Well, Els was certainly talking to Shipnuck Saturday night, but there wasn't much I can repeat that would make it through my CyberSitter 2003 family-friendly internet filter. Suffice to say, Els is not a big fan of Shipnuck's work. Unless the index finger he was sticking in Shipnuck's face was to tell him, "You're the number one sportswriter in golf!" This particular dust-up is believed to have begun when Els learned Shipnuck had used one of his SI colleagues to get a quote from Ernie for a story Shipnuck was writing. Els wasn't happy. For ten minutes, he dropped f-bombs with abandon, an Enola Gay of expletives, to make sure Shipnuck knew he never wanted to talk to him again. Even Els' wife, Liezl, unleashed her own unique invective. I'd never seen a scribe proscribed quite like that. I was unable, however, to find anyone who felt sorry for Shipnuck.

Keep in mind, Ernie was already in a bad mood at the moment because of an 18th hole bogey that put him at 8 under par, 4 shots behind Vijay Singh with only one round to go. And for a minute there it looked like a stroke wouldn't be the only thing Els dropped. I thought the writer might go down, too, right there on the practice putting green as the sun set on Whistling Straits. Twenty-four hours later, Els would bogey the 18th again, this time costing him a spot in a PGA playoff. I hope for Shipnuck's sake he wasn't anywhere in sight when Els walked off the 18th green having notched yet another near-miss in a major championship.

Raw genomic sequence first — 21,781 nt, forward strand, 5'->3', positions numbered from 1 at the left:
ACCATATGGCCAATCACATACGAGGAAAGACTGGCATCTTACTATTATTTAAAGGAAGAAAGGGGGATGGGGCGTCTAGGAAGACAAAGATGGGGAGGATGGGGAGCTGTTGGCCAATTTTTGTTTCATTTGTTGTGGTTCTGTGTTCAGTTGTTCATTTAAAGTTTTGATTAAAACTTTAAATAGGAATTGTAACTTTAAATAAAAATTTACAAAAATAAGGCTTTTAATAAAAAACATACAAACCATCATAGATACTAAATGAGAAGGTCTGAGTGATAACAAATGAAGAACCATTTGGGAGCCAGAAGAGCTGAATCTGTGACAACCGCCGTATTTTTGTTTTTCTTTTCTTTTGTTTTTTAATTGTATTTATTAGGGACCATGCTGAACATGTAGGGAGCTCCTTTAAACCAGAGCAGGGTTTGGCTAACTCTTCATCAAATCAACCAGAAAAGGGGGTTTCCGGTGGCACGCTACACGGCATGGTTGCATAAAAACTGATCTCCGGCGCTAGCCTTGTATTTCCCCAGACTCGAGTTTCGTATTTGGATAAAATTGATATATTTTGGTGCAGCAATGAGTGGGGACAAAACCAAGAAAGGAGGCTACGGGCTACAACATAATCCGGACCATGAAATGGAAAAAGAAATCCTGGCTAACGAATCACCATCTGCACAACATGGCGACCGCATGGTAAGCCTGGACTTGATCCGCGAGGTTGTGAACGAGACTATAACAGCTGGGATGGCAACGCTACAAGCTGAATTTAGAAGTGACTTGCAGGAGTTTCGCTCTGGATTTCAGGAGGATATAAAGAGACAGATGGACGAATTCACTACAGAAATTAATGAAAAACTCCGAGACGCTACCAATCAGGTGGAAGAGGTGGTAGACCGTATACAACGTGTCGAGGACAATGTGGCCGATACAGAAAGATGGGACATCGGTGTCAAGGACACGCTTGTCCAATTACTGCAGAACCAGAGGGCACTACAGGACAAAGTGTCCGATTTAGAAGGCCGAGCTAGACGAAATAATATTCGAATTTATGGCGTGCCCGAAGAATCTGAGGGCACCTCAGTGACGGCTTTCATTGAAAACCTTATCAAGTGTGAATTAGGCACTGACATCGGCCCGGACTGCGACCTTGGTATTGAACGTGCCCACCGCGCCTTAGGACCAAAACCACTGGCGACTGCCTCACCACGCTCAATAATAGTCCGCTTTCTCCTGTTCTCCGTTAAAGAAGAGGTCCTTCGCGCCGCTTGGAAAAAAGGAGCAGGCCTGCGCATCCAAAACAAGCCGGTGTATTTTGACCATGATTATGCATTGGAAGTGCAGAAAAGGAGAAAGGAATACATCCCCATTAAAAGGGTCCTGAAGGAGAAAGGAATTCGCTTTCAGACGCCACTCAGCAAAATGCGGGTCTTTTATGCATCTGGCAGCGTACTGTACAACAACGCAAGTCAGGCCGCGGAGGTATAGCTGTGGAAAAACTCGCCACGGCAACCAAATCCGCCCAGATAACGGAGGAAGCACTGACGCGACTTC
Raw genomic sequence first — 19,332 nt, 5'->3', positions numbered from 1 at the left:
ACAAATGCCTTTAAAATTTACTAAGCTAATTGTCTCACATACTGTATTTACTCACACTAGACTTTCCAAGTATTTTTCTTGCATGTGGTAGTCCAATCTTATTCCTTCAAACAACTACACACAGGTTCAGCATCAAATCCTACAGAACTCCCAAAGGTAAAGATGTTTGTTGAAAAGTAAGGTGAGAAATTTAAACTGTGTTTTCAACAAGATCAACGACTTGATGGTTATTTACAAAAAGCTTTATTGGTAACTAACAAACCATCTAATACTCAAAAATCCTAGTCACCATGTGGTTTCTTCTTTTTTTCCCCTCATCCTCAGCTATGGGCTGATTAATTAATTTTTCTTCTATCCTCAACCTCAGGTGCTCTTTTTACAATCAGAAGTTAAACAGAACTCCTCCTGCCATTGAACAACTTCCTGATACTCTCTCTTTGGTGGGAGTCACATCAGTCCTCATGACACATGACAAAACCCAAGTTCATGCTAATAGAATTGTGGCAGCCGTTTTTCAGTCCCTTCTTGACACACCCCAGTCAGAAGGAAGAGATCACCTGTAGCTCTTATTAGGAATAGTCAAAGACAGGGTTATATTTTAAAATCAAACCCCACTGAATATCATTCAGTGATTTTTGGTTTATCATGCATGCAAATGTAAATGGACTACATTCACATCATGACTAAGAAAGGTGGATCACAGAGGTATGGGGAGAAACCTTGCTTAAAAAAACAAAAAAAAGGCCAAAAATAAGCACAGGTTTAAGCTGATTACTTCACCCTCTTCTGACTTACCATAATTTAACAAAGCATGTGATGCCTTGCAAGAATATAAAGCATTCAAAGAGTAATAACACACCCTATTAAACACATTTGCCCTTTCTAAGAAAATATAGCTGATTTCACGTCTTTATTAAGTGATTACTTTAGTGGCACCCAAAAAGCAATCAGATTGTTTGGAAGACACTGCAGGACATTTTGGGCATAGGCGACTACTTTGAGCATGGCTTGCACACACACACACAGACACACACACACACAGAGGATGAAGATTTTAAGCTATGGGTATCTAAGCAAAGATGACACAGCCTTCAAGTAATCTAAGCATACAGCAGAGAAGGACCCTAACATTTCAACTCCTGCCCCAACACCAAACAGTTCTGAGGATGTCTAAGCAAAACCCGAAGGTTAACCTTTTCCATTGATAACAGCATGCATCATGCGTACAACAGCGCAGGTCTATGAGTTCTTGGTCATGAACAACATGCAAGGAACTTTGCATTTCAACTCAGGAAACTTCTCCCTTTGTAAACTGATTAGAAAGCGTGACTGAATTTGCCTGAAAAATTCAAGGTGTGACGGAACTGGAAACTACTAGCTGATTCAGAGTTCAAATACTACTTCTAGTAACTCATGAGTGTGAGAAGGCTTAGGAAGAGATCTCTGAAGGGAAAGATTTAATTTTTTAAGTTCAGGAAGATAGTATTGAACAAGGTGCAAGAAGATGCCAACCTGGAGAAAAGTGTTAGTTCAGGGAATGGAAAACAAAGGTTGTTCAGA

Thursday, August 12, 2004


Some of you have been trying to find my broadcast of the PGA Championship on the web. You have to be an AOL member. Log in and you should find the link to the PGA Championship webcast.

Wednesday, August 11, 2004

Comic Relief

You've heard the old joke, right: "Old truckers never die, they just get a new..." (In a rare burst of civility, I'll withhold the punchline and let you fill in the blank.) Apparently, old comedians never die, they become political commentators. The list of comics-turned-pundits reads like a "Who's #*%*#%& Who?" of popular 1980s stand-up artists. Al Franken, Bill Maher, Whoopi Goldberg, and George Carlin are all more popular these days for telling people how to vote than for telling jokes (though the two can be confusing at times). Hey, whatever pays the bills.